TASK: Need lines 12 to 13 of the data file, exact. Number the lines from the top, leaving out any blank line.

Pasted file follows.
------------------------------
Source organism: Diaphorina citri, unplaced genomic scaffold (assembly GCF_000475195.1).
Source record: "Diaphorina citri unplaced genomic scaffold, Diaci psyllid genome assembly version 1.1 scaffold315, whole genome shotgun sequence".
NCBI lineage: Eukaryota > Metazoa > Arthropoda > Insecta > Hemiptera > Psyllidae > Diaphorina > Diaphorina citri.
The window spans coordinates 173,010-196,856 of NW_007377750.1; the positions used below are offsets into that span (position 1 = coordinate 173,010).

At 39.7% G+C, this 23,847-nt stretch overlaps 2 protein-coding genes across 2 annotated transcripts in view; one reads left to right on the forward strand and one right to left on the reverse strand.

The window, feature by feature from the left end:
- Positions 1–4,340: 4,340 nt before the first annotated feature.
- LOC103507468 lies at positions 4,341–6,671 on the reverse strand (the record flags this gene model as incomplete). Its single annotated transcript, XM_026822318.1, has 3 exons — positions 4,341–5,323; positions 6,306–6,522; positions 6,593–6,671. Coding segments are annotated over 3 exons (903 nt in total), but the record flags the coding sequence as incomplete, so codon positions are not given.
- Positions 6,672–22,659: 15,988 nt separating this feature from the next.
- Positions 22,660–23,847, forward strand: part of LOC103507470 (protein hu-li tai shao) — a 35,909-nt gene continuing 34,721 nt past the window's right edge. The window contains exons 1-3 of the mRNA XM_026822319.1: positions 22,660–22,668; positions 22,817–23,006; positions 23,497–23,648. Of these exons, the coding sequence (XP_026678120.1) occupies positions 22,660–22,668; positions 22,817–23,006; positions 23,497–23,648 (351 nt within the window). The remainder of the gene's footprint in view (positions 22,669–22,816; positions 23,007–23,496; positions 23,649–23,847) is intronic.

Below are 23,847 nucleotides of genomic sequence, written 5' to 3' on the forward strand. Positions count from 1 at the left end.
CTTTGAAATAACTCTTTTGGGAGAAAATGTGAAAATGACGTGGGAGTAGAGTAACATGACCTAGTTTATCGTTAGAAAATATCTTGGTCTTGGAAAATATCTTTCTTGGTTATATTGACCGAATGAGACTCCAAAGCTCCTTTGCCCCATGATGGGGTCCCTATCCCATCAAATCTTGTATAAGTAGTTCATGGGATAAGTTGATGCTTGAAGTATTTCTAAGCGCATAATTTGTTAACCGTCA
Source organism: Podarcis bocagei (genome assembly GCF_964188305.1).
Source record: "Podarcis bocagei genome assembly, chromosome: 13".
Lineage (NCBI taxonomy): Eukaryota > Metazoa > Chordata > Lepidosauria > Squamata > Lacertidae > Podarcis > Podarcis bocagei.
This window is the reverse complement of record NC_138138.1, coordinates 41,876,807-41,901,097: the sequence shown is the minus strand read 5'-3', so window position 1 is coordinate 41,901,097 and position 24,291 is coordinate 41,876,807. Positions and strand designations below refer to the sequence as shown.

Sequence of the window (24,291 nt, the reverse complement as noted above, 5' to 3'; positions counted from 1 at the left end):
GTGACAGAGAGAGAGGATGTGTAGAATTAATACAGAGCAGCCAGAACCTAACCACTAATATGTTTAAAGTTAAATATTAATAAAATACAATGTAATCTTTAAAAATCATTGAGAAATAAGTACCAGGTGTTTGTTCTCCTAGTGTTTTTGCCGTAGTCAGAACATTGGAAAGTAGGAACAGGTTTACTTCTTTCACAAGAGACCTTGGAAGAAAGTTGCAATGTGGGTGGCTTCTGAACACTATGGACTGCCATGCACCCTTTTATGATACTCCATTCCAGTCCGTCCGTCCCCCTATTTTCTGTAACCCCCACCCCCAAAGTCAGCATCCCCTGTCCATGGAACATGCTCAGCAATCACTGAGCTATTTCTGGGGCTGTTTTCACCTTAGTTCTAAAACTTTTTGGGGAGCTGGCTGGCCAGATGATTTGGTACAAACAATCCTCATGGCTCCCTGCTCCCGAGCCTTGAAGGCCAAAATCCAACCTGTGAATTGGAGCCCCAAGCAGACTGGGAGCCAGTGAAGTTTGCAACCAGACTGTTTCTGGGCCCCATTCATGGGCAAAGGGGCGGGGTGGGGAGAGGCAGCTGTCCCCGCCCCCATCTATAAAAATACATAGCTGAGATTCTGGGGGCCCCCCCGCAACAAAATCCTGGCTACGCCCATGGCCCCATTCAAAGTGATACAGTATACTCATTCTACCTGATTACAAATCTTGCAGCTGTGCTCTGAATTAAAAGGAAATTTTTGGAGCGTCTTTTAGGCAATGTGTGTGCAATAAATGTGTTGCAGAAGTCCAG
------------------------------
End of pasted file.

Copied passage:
CTTTGAAATAACTCTTTTGGGAGAAAATGTGAAAATGACGTGGGAGTAGAGTAACATGACCTAGTTTATCGTTAGAAAATATCTTGGTCTTGGAAAATATCTTTCTTGGTTATATTGACCGAATGAGACTCCAAAGCTCCTTTGCCCCATGATGGGGTCCCTATCCCATCAAATCTTGTATAAGTAGTTCATGGGATAAGTTGATGCTTGAAGTATTTCTAAGCGCATAATTTGTTAACCGTCA
Source organism: Podarcis bocagei (genome assembly GCF_964188305.1).